Scutaro brings intangible value to Giants
NASHVILLE, Tenn. -- One of the enduring scenes of the 2012 season came when Marco Scutaro looked skyward as a hard rain fell on San Francisco's AT&T Park -- and the exiting St. Louis Cardinals -- in the ninth inning of Game 7 of the National League Championship Series.
This 9-0 triumph had Scutaro and his Giants on their way to a World Series they would sweep against the Tigers. The elation in the eyes of this journeyman infielder from Venezuela was unforgettable. Sometimes pictures capture more than a thousand words.
In the afterglow of enriching his sixth Major League team on its championship journey, Scutaro in any other uniform in 2013 simply would not have felt right. He was critical to the Giants' fabric. The organization recognized this Tuesday night in reaching agreement with him on a three-year, $20 million contract that looks like the steal of the free-agent season from here.
Three years might be viewed as risky for a player who will play the 2013 season at 37. But this is a man who takes great care of himself and plays with intelligent aggression. Judged against other contracts surfacing in free agency, Scutaro's deal makes perfect sense.
In fact, three of the best contracts this offseason have been reached by the World Series combatants. The Tigers acquired Torii Hunter's production and leadership for two years at $26 million. Now the Giants have retained Scutaro and leadoff man Angel Pagan, the center fielder agreeing to a four-year, $40 million deal.
Scutaro is similar to Hunter in intangible character qualities, which simply can't be measured by cold, hard numbers.
"He was valuable to us in so many ways," Giants manager Bruce Bochy said Wednesday. "He performed at an incredibly high level and gave us toughness."
It created scarcely a ripple in the national media when San Francisco landed Scutaro in a deal with Colorado on July 27, parting with 23-year-old second-base prospect Charlie Culberson.
Scutaro had seven hits in his first five games, but the Giants remained in a midseason slumber that had them in a virtual dead heat with the Dodgers in the National League West.
When the Giants lost All-Star Game MVP Melky Cabrera, hitting .346, to a 50-game performance-enhancing-drug suspension on Aug. 14, their offense took what many assumed would be a fatal hit. This was when Scutaro, the No. 2 hitter, began delivering repeatedly in clutch situations to lift his team and fan base.
"We've been looking at Scutaro," teammate Xavier Nady said, "and saying he's the best hitter we've ever seen, all the things he can do with a bat."
Scutaro hit .362 with 44 RBIs and 40 runs in 61 games in a Giants uniform. He was deadly, along with Pagan and Pablo Sandoval at the top of the order, in a three-game sweep at Dodger Stadium from Aug. 20-22 that gave the Giants the division lead for keeps.
The trio combined to go 16-for-34, scoring 10 runs -- four more than the Dodgers team -- and driving in seven in the series. Scutaro had two hits in each of the three games and played sensational defense.
"That was a huge series for us," Bochy said, "coming after the Melky suspension the way it did."
With the top third hitting on all cylinders, the Giants went 30-15 without Cabrera and cruised to the NL West title.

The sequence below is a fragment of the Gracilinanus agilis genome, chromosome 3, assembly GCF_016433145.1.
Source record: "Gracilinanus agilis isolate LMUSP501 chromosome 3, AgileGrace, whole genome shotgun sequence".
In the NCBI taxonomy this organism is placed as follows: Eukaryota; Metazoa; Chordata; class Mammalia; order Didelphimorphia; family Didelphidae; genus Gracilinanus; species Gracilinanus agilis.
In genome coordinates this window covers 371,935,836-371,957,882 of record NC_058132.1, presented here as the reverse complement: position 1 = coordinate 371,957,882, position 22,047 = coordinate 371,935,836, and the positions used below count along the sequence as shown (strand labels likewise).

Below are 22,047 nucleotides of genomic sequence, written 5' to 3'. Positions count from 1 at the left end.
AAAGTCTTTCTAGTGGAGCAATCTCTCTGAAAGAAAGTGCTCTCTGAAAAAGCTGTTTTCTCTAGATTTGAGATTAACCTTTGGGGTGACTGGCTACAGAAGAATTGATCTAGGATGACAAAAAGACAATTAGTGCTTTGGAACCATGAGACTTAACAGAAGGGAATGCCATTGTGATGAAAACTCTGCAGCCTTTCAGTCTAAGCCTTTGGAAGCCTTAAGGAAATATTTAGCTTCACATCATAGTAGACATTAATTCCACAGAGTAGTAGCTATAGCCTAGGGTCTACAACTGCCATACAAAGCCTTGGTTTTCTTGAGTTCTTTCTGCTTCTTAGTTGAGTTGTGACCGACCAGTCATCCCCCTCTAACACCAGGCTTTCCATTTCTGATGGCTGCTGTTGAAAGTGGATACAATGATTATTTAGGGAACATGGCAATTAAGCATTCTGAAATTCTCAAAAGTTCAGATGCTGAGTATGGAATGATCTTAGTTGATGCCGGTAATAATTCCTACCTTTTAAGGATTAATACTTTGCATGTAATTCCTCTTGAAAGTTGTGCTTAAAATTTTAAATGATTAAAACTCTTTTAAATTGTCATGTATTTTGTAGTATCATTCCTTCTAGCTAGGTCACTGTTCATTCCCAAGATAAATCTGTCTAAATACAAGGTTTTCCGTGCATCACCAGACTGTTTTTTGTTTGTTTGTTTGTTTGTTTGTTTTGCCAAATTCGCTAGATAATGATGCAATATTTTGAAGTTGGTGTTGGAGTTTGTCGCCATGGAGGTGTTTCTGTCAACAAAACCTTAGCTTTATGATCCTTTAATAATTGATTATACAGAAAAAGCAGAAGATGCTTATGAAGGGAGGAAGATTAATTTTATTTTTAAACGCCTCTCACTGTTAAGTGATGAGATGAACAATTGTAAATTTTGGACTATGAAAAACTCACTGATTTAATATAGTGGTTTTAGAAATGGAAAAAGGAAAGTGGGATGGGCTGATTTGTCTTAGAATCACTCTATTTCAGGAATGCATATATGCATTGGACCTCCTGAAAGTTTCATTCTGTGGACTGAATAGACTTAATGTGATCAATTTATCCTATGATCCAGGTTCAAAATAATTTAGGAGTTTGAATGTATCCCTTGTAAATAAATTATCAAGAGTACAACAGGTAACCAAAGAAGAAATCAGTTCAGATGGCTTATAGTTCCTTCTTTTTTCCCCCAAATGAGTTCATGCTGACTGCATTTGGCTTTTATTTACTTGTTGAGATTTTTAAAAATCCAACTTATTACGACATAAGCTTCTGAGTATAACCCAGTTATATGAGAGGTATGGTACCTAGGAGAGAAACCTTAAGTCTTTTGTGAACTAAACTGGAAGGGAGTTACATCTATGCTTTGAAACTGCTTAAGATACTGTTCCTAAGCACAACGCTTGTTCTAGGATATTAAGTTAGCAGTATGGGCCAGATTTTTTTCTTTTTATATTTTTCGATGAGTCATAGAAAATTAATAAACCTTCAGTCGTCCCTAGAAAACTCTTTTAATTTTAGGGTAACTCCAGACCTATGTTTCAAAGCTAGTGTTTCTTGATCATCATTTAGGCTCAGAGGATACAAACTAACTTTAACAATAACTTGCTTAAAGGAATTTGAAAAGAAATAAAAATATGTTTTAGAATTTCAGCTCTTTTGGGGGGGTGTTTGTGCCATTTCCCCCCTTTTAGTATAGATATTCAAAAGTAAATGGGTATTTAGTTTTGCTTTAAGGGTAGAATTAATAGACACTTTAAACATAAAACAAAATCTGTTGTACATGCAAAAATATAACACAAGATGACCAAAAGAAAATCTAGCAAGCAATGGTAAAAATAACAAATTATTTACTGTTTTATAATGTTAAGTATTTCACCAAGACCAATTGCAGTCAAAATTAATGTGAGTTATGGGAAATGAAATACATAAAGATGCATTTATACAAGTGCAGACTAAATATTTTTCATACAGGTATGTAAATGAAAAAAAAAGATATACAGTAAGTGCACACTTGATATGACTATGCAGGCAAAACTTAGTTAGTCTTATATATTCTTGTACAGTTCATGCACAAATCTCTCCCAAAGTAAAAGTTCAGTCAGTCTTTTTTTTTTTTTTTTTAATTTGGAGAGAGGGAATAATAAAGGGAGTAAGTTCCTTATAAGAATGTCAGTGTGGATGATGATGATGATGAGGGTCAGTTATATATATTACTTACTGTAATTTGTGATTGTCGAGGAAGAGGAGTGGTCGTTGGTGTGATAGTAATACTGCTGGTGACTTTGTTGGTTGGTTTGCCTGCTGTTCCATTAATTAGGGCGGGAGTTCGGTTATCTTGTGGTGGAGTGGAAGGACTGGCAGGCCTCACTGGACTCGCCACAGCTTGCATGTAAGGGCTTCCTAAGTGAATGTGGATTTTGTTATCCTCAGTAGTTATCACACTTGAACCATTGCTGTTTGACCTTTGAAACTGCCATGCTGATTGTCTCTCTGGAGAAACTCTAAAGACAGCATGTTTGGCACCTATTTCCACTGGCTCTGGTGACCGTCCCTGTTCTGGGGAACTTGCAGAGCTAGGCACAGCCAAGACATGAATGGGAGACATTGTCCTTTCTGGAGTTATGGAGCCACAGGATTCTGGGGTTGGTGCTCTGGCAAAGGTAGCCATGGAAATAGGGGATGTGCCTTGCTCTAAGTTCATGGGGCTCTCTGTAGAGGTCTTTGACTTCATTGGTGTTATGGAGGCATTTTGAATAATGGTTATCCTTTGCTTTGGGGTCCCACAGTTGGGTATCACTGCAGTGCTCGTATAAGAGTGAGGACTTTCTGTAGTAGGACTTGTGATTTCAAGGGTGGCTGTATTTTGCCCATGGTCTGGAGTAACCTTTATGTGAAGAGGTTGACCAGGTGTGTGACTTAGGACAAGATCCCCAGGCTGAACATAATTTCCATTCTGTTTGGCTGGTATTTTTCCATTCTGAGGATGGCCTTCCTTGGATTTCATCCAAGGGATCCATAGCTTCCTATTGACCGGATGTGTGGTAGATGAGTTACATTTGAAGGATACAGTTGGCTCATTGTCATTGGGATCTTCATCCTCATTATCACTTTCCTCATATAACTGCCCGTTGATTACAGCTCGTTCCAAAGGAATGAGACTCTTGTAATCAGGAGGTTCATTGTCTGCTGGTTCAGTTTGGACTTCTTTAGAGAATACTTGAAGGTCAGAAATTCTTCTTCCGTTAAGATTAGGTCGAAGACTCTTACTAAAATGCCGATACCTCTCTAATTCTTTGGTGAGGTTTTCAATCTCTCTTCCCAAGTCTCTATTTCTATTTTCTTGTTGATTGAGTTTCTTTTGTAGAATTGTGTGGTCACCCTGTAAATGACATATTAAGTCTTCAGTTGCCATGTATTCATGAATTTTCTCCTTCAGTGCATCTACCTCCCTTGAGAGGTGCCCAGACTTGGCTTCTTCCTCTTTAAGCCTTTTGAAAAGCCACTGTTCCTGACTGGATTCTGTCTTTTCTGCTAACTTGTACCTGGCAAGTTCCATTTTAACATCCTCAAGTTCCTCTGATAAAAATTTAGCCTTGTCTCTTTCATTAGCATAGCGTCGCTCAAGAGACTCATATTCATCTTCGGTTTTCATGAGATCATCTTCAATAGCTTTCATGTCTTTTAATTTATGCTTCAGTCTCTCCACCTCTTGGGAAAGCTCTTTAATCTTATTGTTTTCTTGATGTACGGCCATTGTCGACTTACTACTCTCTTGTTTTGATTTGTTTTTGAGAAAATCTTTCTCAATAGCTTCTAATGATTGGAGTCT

The dynamic continued through the postseason. Scutaro was the NLCS MVP with 14 hits, and Sandoval, powering three homers in the opener, was the World Series MVP.
Scutaro also developed a bond with gifted young shortstop Brandon Crawford, solidifying the heart of the infield.
Keeping the three linchpins atop the order intact was a priority for the Giants. Pagan's deal looked even better when the Red Sox awarded Shane Victorino $39 million across three years.
One of the side benefits of retaining Scutaro is his positive influence on Sandoval, who has been known to add excess poundage to his compact frame. The Giants see how the irrepressible "Kung Fu Panda" responds to the earnest Scutaro, who is among the most respected of the Venezuelan players within their fraternity.
Unimposing physically at 5-foot-10 and 185 pounds, Scutaro has an inner toughness that can't be taught -- but can be transmitted to teammates.
He showed his resilience and resistance to pain in the aftermath of a takeout, football style, at second base by the Cardinals' Matt Holliday in the first inning of Game 2 of the NLCS. Scutaro left five innings later, but his tenacity was conveyed to teammates, who carried it through the contentious series.
"It could have been really bad -- broken leg, broken knee," Scutaro said. "It could have had me out two years. But nothing really happened. I'm happy -- not because of that play, because of the way our team responded."
Those words will stand as a definition of leadership until something better comes along.
Scutaro hit .328 with 11 runs and eight RBIs in 16 postseason games.
Standing in the rain that Oct. 22 night in San Francisco, the Giants about to wrap up that NLCS Game 7 decision, Scutaro let the waves of emotion roll over him.
"A lot of things were going through my mind," he said. "Anybody who gets this far, it's a special feeling. I've played a long time, and I'm in a World Series. I've been traded twice this year. It's kind of crazy, you know?"
Six nights later, in the numbing cold of Detroit, Scutaro would be on the field for another final out in Game 4 of the World Series.
"Blessed," Scutaro said, simply, when asked what it felt like to be a champion -- and overnight sensation -- in his 11th season in the Major Leagues.
Lyle Spencer is a columnist for MLB.com. This story was not subject to the approval of Major League Baseball or its clubs.